But that’s the minority view. The majority of states that have opined on this question follow the “agency” approach, under which felons are guilty of felony murder only if the immediate human cause of the death is one of the felons. If Alec kills Vic (even accidentally), then both Rob and Alec are guilty of felony murder. But if Vic kills Alec, Rob isn’t guilty of the felony murder of Alec, since the immediate human cause of the death was Vic. One common argument for the agency view is that, when Vic kills Alec, that’s not murder at all — that’s Vic’s justifiable defensive killing of Alec. Therefore, Alec’s killing is not felony murder on the part of Rob (who is guilty of robbery and conspiracy to rob, but nothing more).

Okay, so we know what happens if Vic kills Alec — felony murder on Rob’s part in the proximate cause states, not any crime on Rob’s part in the agency states.

But what if Vic (or police officer Polly) shoots at Alec, but accidentally kills bystander Betty? In the proximate cause states, Rob is guilty, since that sort of unfortunate event is foreseeable (it’s foreseeable that Vic would try to defend himself and that this self-defense in the heat of the moment will accidentally kill someone else). In the agency states, Rob isn’t guilty, since Vic is the immediate human cause of the death.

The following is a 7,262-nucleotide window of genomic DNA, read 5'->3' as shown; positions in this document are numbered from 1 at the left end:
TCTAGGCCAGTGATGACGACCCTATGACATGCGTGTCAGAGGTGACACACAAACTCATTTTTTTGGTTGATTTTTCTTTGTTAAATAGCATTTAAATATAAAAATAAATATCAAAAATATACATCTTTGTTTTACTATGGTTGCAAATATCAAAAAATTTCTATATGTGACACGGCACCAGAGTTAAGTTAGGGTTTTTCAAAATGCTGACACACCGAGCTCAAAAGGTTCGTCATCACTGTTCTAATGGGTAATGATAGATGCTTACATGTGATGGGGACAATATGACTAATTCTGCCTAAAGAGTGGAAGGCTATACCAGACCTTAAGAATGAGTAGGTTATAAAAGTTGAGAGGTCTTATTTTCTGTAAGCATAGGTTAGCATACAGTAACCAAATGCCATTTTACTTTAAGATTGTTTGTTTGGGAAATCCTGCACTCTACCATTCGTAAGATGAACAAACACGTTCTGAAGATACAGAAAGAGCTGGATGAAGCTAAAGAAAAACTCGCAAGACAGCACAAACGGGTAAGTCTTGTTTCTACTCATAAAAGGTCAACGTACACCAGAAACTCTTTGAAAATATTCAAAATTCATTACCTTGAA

Yet wait: There’s a third, small category of states (which at least includes New York) — in those states, Rob would be guilty of felony murder for the death of bystander Betty, but wouldn’t be guilty of felony murder for the death of accomplice Alec.